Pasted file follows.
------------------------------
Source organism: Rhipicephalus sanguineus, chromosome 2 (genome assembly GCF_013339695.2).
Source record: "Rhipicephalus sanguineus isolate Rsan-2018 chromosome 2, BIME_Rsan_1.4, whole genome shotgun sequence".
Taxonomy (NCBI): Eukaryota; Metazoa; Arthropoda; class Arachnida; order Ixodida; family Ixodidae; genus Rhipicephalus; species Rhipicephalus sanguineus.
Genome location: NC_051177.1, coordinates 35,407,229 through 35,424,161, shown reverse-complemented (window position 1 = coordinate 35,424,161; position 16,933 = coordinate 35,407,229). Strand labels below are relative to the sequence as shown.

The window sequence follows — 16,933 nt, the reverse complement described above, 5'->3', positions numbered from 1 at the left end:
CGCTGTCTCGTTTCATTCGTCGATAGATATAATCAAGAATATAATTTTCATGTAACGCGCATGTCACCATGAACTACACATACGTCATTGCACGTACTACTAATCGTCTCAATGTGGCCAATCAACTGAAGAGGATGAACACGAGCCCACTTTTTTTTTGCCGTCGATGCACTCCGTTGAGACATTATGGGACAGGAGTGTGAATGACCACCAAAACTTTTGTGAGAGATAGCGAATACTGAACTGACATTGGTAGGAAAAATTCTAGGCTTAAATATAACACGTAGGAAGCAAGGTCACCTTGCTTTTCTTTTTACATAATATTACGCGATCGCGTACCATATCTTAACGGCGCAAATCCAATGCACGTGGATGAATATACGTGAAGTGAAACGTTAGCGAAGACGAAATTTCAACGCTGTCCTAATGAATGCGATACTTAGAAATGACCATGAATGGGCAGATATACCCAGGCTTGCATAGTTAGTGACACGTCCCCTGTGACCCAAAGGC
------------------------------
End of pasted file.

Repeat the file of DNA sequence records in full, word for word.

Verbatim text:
Source organism: Rhipicephalus sanguineus, chromosome 2 (genome assembly GCF_013339695.2).
Source record: "Rhipicephalus sanguineus isolate Rsan-2018 chromosome 2, BIME_Rsan_1.4, whole genome shotgun sequence".
Taxonomy (NCBI): Eukaryota; Metazoa; Arthropoda; class Arachnida; order Ixodida; family Ixodidae; genus Rhipicephalus; species Rhipicephalus sanguineus.
Genome location: NC_051177.1, coordinates 35,407,229 through 35,424,161, shown reverse-complemented (window position 1 = coordinate 35,424,161; position 16,933 = coordinate 35,407,229). Strand labels below are relative to the sequence as shown.

The window sequence follows — 16,933 nt, the reverse complement described above, 5'->3', positions numbered from 1 at the left end:
CGCTGTCTCGTTTCATTCGTCGATAGATATAATCAAGAATATAATTTTCATGTAACGCGCATGTCACCATGAACTACACATACGTCATTGCACGTACTACTAATCGTCTCAATGTGGCCAATCAACTGAAGAGGATGAACACGAGCCCACTTTTTTTTTGCCGTCGATGCACTCCGTTGAGACATTATGGGACAGGAGTGTGAATGACCACCAAAACTTTTGTGAGAGATAGCGAATACTGAACTGACATTGGTAGGAAAAATTCTAGGCTTAAATATAACACGTAGGAAGCAAGGTCACCTTGCTTTTCTTTTTACATAATATTACGCGATCGCGTACCATATCTTAACGGCGCAAATCCAATGCACGTGGATGAATATACGTGAAGTGAAACGTTAGCGAAGACGAAATTTCAACGCTGTCCTAATGAATGCGATACTTAGAAATGACCATGAATGGGCAGATATACCCAGGCTTGCATAGTTAGTGACACGTCCCCTGTGACCCAAAGGC